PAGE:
The Debtor's Personal Representative


June 2013


54.55 Personal representative – general

A personal representative is either the executor named in the deceased debtor’s will or, where the debtor died intestate (without a valid will), a person (known as an ‘administrator’) to whom letters of administration have been granted by a court of probate.  The duties of an executor/administrator are: 

  • To bury the deceased in a manner suitable to the estate which he/she leaves;
  • To prove the will of the deceased. 

This Part contains guidance on identifying and locating the personal representative.

In the absence of a debtor, the personal representative has a number of duties in relation to insolvency administration proceedings.  Guidance on these duties is contained within this Chapter, particularly paragraphs 54.17 to 54.23 for debtors deceased before the petition, or paragraphs 54.40 to 54.43 where the debtor dies after petition.


54.56 Identifying the personal representative

The identity of the personal representative may be recorded on the bankruptcy court file.  It may be the personal representative that petitioned for the insolvency administration order (see paragraph 54.4), or on whom the petition was served by a creditor (see paragraph 54.39).

Similarly, the personal representative may contact the official receiver, or the person that notifies the official receiver of the death of a bankrupt may hold the relevant details.  It is possible that a relative, or the former solicitors, bankers or accounts of the deceased may be aware of the identity of the personal representative.

If none of the above avenues prove fruitful, the official receiver will have to conduct a search to establish if a grant of representation has been granted (see paragraph 54.57). 


54.57 Grant of representation

A grant of representation is a document issued by the court which enables the person named within it to deal with the estate of the deceased.  There are three types:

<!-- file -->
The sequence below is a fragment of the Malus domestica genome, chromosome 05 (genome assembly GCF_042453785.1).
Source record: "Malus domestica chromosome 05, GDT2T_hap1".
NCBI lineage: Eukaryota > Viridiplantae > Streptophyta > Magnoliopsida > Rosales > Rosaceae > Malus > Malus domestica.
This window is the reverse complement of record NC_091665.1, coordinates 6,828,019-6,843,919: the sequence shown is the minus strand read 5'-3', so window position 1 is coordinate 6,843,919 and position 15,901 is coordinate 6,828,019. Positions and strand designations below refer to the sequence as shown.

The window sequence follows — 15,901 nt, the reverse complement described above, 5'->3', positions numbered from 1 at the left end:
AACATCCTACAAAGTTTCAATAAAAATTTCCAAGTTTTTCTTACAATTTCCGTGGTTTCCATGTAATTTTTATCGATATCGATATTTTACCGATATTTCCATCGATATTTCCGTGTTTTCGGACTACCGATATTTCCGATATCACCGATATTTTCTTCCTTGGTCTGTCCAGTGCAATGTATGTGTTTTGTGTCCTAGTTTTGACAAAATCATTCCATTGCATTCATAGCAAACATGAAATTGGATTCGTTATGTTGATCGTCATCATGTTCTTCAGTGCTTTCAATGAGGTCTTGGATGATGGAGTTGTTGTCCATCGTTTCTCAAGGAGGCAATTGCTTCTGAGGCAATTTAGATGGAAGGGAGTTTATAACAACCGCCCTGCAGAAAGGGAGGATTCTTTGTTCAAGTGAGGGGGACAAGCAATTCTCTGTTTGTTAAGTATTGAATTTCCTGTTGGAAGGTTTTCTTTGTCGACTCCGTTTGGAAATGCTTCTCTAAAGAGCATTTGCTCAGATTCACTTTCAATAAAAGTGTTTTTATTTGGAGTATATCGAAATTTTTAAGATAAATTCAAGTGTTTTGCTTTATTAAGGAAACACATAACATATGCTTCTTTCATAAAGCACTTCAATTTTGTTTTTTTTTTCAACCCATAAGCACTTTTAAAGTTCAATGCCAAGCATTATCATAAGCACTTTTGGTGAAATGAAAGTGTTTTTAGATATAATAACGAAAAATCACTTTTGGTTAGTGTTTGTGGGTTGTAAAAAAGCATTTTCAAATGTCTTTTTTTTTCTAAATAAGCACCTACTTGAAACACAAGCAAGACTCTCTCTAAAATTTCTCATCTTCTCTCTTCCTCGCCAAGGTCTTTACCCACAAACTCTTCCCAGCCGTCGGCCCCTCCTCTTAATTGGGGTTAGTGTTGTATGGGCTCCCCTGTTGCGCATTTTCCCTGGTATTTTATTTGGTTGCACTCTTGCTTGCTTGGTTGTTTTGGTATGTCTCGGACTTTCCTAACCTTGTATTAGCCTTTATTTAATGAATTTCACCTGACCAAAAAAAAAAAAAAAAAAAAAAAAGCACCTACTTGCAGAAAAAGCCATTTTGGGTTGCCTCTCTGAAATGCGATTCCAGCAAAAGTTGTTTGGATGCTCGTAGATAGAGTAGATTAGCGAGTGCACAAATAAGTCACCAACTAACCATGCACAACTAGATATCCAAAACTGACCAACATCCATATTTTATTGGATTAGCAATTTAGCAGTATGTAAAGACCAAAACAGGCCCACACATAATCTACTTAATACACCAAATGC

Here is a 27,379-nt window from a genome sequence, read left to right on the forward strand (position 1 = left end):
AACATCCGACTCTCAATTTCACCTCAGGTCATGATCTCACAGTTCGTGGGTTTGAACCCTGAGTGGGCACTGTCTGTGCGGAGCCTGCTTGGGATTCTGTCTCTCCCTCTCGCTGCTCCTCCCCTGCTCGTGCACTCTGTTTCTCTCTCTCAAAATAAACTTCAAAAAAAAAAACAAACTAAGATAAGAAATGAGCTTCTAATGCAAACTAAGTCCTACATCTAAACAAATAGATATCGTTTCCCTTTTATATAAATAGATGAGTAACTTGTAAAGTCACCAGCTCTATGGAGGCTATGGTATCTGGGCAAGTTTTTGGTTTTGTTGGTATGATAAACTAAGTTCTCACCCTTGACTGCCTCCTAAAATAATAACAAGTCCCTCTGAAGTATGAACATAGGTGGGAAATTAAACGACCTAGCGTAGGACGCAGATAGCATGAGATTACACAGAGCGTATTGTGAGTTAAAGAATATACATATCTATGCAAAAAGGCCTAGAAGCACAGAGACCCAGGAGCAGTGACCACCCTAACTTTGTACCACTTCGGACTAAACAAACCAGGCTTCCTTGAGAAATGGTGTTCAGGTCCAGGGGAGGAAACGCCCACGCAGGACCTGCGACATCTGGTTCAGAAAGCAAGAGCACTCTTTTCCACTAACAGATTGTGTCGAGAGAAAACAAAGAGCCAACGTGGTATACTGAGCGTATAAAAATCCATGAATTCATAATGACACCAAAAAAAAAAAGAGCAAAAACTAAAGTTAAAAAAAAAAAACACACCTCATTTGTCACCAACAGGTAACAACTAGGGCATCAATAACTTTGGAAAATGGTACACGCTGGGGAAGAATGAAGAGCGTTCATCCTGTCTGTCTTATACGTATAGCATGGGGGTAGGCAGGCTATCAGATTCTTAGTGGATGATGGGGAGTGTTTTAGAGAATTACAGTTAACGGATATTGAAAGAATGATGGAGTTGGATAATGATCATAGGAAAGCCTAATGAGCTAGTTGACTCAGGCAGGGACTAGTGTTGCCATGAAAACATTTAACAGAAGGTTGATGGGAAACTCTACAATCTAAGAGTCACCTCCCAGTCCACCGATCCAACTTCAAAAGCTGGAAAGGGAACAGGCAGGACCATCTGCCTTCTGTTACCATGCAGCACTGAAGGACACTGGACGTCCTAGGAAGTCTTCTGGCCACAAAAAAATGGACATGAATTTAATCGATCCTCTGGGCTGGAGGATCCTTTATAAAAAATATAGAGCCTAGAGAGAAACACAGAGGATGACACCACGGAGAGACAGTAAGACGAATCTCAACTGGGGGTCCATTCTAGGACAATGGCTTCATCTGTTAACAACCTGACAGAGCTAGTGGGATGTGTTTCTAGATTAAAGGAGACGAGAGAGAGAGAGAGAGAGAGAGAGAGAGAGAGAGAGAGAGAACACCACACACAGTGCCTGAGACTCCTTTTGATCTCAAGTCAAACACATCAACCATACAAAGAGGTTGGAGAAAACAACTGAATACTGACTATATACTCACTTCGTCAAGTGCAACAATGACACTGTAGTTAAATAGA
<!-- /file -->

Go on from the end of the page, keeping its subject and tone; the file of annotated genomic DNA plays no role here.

• Probate – granted to executors (those charged with administering the will) named in a will made by the deceased debtor. 
  • Letter of administration (with will) – granted to someone other than the executor where there is a valid will. 
  • Letter of administration – granted when the deceased did not have a will. 

A grant of representation may not be necessary in every case (see paragraph 54.58), especially if the estate is small. 


54.58 Grant of representation not always necessary

Organisations holding the deceased debtor’s money may release it to the next of kin without seeing a grant, although they may require completion of a statutory declaration instead.

If the whole of the estate is in joint names it passes automatically to the surviving joint owner, but a grant of representation will always be necessary to transfer property in the deceased’s sole name.


54.59 Register of grants of representation

A register of all grants of representation issued throughout England and Wales is kept in the Probate Calendar (  There is a calendar for every year from 1858 to date.  Every entry includes at least the following details: 

  • The full name and last address of the deceased, 
  • The date of death, 
  • Type of grant issued, 
  • The registry at which the grant was issued, 
  • Date of issue of grant, 
  • The gross value of the estate. 

It is possible to search the register (see paragraph 54.60) to obtain the above details and to establish to whom a grant has been made (see paragraph).


54.60 Carrying out a search of the Register of grants

(Updated May 2014)

In order to carry out a search of the register of grants of representation, it is necessary to complete form PA1S, which should be sent to:

Postal Searches and Copies Department 
Leeds District Probate Registry
York House
York Place

A grant cannot be located without, at least, the correct full name of the deceased.

A fee of £10 is payable for a General Search for England and Wales to be carried out, which covers the period from 1958 to the present day. The fee includes one copy of the grant and one copy of the will if there is one. Additional copies of either document are 50p. Cheques should be made payable to ‘HM Courts and Tribunal Service’. The results of the search should be available within four weeks of receipt of the application.  

Full guidance notes on probate search applications are attached to the form PA1S 


[Back to Part 2 – Debtor dying after a bankruptcy petition is presented] [On to Part 4 – Dealing with property of a deceased individual]